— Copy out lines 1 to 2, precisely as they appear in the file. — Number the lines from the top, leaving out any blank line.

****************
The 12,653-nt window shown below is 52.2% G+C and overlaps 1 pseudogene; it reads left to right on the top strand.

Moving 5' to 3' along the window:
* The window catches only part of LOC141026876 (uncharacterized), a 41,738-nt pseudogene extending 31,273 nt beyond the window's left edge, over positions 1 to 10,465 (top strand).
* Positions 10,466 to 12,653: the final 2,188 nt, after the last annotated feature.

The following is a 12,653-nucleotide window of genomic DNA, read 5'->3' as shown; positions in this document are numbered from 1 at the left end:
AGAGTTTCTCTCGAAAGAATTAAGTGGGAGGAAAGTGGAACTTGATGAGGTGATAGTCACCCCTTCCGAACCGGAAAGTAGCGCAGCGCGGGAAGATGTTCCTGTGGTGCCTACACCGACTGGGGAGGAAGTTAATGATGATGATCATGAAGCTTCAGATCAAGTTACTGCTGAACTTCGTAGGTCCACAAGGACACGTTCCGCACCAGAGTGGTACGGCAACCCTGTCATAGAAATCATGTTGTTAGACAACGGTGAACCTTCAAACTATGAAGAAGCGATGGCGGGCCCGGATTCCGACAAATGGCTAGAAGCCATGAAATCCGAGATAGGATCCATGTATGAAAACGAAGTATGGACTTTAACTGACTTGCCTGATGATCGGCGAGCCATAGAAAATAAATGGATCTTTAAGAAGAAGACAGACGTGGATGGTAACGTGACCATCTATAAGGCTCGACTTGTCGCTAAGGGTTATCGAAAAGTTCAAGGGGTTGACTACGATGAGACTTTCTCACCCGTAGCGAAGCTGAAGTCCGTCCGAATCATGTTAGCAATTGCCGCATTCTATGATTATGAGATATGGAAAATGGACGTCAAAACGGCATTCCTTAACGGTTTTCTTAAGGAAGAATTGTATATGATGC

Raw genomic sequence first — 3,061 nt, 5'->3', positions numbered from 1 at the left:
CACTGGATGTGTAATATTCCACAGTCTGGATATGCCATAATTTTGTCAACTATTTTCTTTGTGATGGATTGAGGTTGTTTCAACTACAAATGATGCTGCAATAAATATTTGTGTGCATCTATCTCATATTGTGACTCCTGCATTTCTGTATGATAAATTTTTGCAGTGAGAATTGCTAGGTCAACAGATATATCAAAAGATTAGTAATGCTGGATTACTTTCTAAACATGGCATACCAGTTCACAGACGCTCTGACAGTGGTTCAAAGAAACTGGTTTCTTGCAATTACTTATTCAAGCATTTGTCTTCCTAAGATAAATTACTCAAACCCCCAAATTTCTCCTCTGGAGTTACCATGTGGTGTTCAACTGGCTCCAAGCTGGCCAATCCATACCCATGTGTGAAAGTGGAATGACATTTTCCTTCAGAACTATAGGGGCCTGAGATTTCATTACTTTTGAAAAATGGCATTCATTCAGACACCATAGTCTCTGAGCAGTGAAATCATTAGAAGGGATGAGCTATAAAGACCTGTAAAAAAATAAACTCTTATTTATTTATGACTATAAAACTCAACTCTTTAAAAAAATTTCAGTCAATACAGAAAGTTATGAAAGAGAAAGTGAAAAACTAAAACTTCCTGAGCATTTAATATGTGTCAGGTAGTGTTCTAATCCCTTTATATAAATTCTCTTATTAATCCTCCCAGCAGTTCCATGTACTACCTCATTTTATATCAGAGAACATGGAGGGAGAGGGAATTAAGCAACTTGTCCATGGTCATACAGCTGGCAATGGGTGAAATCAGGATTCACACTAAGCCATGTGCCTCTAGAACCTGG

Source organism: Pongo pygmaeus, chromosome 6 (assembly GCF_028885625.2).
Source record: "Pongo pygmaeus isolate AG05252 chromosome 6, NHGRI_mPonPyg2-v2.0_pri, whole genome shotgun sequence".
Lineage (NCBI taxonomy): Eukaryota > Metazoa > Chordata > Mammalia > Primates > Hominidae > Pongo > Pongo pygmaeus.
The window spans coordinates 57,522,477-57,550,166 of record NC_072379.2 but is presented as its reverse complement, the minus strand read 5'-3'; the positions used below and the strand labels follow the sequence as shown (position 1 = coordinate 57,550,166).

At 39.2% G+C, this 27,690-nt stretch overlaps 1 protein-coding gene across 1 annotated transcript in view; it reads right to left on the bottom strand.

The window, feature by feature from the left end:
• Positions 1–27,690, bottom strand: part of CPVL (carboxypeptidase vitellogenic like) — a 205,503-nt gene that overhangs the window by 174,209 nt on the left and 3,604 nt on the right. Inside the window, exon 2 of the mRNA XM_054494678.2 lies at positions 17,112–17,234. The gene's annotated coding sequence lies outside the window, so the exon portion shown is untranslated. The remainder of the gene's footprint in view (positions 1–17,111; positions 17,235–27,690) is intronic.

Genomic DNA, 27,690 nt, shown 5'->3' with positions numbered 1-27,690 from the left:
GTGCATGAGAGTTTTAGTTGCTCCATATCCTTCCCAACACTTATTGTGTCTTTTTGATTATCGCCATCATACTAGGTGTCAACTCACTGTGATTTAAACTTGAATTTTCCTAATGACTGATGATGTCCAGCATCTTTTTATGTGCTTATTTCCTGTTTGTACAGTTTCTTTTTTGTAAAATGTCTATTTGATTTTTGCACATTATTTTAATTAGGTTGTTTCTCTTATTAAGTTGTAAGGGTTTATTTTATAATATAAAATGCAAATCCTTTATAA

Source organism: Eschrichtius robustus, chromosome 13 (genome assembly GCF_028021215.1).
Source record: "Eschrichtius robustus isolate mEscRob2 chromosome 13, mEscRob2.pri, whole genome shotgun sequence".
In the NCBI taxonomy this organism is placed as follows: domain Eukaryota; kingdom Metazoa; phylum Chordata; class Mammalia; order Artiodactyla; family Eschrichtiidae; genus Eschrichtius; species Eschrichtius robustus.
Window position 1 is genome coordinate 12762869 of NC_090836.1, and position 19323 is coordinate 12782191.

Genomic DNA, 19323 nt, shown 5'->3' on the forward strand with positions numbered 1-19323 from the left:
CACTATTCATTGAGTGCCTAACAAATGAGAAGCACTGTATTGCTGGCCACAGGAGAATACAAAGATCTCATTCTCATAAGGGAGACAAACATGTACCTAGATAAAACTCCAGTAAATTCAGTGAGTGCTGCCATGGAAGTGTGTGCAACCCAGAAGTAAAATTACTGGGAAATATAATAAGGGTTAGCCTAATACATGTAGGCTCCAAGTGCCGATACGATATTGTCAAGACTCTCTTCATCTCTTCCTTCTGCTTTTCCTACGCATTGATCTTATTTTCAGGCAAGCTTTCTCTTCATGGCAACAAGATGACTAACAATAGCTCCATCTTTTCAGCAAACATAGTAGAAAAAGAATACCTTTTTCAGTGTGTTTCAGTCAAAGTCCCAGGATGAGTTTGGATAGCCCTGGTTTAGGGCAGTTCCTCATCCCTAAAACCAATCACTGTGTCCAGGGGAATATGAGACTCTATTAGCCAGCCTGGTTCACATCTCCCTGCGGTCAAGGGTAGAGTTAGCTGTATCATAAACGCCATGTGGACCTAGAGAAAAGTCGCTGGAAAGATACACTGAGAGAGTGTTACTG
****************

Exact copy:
The 12,653-nt window shown below is 52.2% G+C and overlaps 1 pseudogene; it reads left to right on the top strand.

Moving 5' to 3' along the window: